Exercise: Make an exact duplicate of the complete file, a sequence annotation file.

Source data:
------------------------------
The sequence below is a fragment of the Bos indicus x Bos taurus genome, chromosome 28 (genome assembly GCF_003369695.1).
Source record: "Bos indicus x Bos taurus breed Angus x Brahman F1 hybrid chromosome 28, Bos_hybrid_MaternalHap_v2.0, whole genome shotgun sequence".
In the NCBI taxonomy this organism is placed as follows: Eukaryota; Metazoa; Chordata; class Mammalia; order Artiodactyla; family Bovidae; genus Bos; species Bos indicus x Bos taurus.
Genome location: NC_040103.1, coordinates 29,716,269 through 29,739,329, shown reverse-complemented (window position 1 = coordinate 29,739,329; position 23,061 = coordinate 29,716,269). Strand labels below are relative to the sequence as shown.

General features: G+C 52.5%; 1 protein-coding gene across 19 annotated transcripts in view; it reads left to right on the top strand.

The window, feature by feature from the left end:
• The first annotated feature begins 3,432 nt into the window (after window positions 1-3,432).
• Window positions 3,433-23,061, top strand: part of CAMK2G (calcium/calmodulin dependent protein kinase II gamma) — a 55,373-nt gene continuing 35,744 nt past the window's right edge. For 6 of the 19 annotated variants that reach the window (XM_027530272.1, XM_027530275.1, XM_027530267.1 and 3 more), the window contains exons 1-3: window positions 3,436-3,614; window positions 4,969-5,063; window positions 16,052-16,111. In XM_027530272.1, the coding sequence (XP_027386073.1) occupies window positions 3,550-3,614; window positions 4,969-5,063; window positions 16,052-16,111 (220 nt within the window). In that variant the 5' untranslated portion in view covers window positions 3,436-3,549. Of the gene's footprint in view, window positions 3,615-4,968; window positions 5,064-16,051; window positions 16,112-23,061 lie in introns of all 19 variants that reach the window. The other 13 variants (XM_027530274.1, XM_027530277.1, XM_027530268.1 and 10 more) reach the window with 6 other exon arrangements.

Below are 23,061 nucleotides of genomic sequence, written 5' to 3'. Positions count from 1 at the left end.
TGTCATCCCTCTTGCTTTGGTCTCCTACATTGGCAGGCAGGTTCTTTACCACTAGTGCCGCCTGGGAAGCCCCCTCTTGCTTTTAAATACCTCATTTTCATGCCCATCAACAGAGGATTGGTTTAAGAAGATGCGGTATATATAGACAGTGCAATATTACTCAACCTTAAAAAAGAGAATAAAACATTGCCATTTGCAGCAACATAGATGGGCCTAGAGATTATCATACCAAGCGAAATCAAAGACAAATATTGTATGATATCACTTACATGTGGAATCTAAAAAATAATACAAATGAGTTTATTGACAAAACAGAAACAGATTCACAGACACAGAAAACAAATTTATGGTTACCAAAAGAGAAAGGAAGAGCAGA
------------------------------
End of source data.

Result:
The sequence below is a fragment of the Bos indicus x Bos taurus genome, chromosome 28 (genome assembly GCF_003369695.1).
Source record: "Bos indicus x Bos taurus breed Angus x Brahman F1 hybrid chromosome 28, Bos_hybrid_MaternalHap_v2.0, whole genome shotgun sequence".
In the NCBI taxonomy this organism is placed as follows: Eukaryota; Metazoa; Chordata; class Mammalia; order Artiodactyla; family Bovidae; genus Bos; species Bos indicus x Bos taurus.
Genome location: NC_040103.1, coordinates 29,716,269 through 29,739,329, shown reverse-complemented (window position 1 = coordinate 29,739,329; position 23,061 = coordinate 29,716,269). Strand labels below are relative to the sequence as shown.

General features: G+C 52.5%; 1 protein-coding gene across 19 annotated transcripts in view; it reads left to right on the top strand.

The window, feature by feature from the left end:
• The first annotated feature begins 3,432 nt into the window (after window positions 1-3,432).
• Window positions 3,433-23,061, top strand: part of CAMK2G (calcium/calmodulin dependent protein kinase II gamma) — a 55,373-nt gene continuing 35,744 nt past the window's right edge. For 6 of the 19 annotated variants that reach the window (XM_027530272.1, XM_027530275.1, XM_027530267.1 and 3 more), the window contains exons 1-3: window positions 3,436-3,614; window positions 4,969-5,063; window positions 16,052-16,111. In XM_027530272.1, the coding sequence (XP_027386073.1) occupies window positions 3,550-3,614; window positions 4,969-5,063; window positions 16,052-16,111 (220 nt within the window). In that variant the 5' untranslated portion in view covers window positions 3,436-3,549. Of the gene's footprint in view, window positions 3,615-4,968; window positions 5,064-16,051; window positions 16,112-23,061 lie in introns of all 19 variants that reach the window. The other 13 variants (XM_027530274.1, XM_027530277.1, XM_027530268.1 and 10 more) reach the window with 6 other exon arrangements.

Below are 23,061 nucleotides of genomic sequence, written 5' to 3'. Positions count from 1 at the left end.
TGTCATCCCTCTTGCTTTGGTCTCCTACATTGGCAGGCAGGTTCTTTACCACTAGTGCCGCCTGGGAAGCCCCCTCTTGCTTTTAAATACCTCATTTTCATGCCCATCAACAGAGGATTGGTTTAAGAAGATGCGGTATATATAGACAGTGCAATATTACTCAACCTTAAAAAAGAGAATAAAACATTGCCATTTGCAGCAACATAGATGGGCCTAGAGATTATCATACCAAGCGAAATCAAAGACAAATATTGTATGATATCACTTACATGTGGAATCTAAAAAATAATACAAATGAGTTTATTGACAAAACAGAAACAGATTCACAGACACAGAAAACAAATTTATGGTTACCAAAAGAGAAAGGAAGAGCAGA